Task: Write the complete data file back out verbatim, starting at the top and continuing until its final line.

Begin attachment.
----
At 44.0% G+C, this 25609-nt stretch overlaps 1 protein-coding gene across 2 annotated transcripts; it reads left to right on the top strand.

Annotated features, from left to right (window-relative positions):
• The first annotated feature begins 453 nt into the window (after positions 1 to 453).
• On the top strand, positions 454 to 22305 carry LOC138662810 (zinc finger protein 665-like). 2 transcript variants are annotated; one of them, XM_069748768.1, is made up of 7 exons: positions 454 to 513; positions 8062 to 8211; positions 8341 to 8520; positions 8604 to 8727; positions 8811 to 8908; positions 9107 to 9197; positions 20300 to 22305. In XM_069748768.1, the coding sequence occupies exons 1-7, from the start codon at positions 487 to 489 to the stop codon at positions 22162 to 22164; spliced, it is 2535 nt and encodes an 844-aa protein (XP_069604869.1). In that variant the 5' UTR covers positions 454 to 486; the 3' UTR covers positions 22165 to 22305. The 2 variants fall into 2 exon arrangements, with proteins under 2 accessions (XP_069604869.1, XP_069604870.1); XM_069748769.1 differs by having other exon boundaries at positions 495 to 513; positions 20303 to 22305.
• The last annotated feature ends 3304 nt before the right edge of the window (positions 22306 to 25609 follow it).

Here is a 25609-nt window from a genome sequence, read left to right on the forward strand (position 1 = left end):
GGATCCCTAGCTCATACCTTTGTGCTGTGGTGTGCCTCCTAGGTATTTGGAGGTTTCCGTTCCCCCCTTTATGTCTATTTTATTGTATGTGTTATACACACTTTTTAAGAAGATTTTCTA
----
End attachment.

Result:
At 44.0% G+C, this 25609-nt stretch overlaps 1 protein-coding gene across 2 annotated transcripts; it reads left to right on the top strand.

Annotated features, from left to right (window-relative positions):
• The first annotated feature begins 453 nt into the window (after positions 1 to 453).
• On the top strand, positions 454 to 22305 carry LOC138662810 (zinc finger protein 665-like). 2 transcript variants are annotated; one of them, XM_069748768.1, is made up of 7 exons: positions 454 to 513; positions 8062 to 8211; positions 8341 to 8520; positions 8604 to 8727; positions 8811 to 8908; positions 9107 to 9197; positions 20300 to 22305. In XM_069748768.1, the coding sequence occupies exons 1-7, from the start codon at positions 487 to 489 to the stop codon at positions 22162 to 22164; spliced, it is 2535 nt and encodes an 844-aa protein (XP_069604869.1). In that variant the 5' UTR covers positions 454 to 486; the 3' UTR covers positions 22165 to 22305. The 2 variants fall into 2 exon arrangements, with proteins under 2 accessions (XP_069604869.1, XP_069604870.1); XM_069748769.1 differs by having other exon boundaries at positions 495 to 513; positions 20303 to 22305.
• The last annotated feature ends 3304 nt before the right edge of the window (positions 22306 to 25609 follow it).

Here is a 25609-nt window from a genome sequence, read left to right on the forward strand (position 1 = left end):
GGATCCCTAGCTCATACCTTTGTGCTGTGGTGTGCCTCCTAGGTATTTGGAGGTTTCCGTTCCCCCCTTTATGTCTATTTTATTGTATGTGTTATACACACTTTTTAAGAAGATTTTCTA